In three notable cases, the Court ruled that migrants from Congo, Ivory Coast, and Chechnya who were refused asylum in either Belgium or the Czech Republic, could stay on in their new countries.
These migrants had either been convicted of serious crimes or deemed to be a threat to the national security, Italian daily Il Giornale reported.
The court ruled that even if asylum is denied, it does not mean an automatic deportation, adding that migrants would continue to be protected under the Geneva Convention if there is reasonable evidence that they will be tortured or killed in their home countries. In such cases, the migrants cannot be deported from Europe.
Italian Interior Minister Matteo Salvini noted in response to the ruling: “This is why it is important to change this Europe with a vote for the League on May 26” adding: “However, I do not change my mind and I do not change the law: the ‘asylum seekers’ who rape, steal and sell drugs, will all go back to their homes. And in the Security Decree, there are even more stringent rules against smugglers and traffickers.”
Salvini has promised to begin deportations of criminal migrants to their home countries. Italy’s coalition government has set aside money to help negotiate the transfer of illegal migrants to countries where Italy does not have repatriation agreements.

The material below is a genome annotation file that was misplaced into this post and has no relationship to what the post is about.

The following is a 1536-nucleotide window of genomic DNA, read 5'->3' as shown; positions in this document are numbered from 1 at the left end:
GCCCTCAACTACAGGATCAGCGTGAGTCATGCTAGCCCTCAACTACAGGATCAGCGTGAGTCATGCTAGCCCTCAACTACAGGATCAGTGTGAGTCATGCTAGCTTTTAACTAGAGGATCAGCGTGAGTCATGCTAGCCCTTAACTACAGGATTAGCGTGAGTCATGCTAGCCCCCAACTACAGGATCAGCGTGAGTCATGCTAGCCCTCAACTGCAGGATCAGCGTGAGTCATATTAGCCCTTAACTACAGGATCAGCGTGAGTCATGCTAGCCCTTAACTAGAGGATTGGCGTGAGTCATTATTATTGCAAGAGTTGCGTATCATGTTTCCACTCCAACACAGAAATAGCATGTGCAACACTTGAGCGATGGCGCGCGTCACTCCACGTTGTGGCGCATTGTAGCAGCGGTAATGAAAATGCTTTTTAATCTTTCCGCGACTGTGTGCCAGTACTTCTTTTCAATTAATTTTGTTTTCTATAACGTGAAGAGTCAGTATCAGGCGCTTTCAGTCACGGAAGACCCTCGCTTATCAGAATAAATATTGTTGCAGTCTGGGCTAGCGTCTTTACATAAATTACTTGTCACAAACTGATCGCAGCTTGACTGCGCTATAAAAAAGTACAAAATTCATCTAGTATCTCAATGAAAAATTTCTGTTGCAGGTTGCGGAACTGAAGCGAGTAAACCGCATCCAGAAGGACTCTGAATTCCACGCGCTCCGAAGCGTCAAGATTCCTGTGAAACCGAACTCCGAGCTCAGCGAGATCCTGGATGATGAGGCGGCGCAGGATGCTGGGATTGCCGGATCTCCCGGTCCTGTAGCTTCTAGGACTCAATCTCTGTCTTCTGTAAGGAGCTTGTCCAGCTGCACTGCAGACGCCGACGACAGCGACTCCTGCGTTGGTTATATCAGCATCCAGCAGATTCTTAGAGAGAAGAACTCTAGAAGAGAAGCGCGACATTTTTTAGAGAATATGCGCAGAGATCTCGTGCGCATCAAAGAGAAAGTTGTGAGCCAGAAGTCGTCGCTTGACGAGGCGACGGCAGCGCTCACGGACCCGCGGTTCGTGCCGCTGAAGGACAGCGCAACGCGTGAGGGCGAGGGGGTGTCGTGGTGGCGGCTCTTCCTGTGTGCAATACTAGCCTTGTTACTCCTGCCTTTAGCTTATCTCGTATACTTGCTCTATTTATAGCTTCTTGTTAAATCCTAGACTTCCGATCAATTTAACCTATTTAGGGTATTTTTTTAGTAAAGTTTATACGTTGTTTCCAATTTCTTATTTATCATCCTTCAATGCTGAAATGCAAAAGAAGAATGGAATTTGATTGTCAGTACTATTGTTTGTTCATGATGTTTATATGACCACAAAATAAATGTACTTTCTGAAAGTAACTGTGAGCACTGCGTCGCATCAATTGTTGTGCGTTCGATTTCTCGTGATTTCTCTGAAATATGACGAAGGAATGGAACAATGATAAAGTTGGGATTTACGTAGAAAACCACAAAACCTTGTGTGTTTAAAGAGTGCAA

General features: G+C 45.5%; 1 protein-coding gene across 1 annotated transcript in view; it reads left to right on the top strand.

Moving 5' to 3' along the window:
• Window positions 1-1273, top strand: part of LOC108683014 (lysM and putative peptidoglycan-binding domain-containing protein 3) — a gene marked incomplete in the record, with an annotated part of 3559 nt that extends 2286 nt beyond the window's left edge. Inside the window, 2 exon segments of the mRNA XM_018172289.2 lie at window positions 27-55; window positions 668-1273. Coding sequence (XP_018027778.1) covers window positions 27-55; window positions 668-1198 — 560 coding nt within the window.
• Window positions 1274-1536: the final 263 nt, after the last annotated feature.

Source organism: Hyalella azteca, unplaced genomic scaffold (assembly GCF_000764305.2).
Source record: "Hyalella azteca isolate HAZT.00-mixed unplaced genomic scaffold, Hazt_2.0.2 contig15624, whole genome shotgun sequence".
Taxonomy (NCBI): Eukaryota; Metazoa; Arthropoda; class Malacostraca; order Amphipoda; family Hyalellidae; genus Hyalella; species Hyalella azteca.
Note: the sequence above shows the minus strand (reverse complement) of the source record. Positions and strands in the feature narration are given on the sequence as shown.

The Security Decree was drafted and passed by the Italian parliament last year, scrapping the humanitarian residency permit, which the government expects will lead to some 2 000 migrants returning home.
Last week, conservative Catholics gathered in Rome to oppose the “global One-World Order”. Cardinal Willem Jacobus Eijk of the Netherlands and US Cardinal Raymond Leo Burke both traveled to Rome for the meeting.
On Thursday, Burke told an assembly that “filial piety and national patriotism are essential virtues of citizens of heaven at work on earth”.
Pope Francis has been a sharp critic of rising nationalist and sovereignist movements, denouncing earlier this month a trend toward nationalism that entails “excessive demands for sovereignty”.
“The common good has become global and nations must associate,” the Pope told members of the Pontifical Academy of Social Sciences, who gathered for their annual meeting entitled “Nation, State, Nation-State.”
In the current era of globalization, “the nation state is no longer able to procure the common good of its populations alone. The common good has become global and nations must associate for their own benefit,” the Pope said.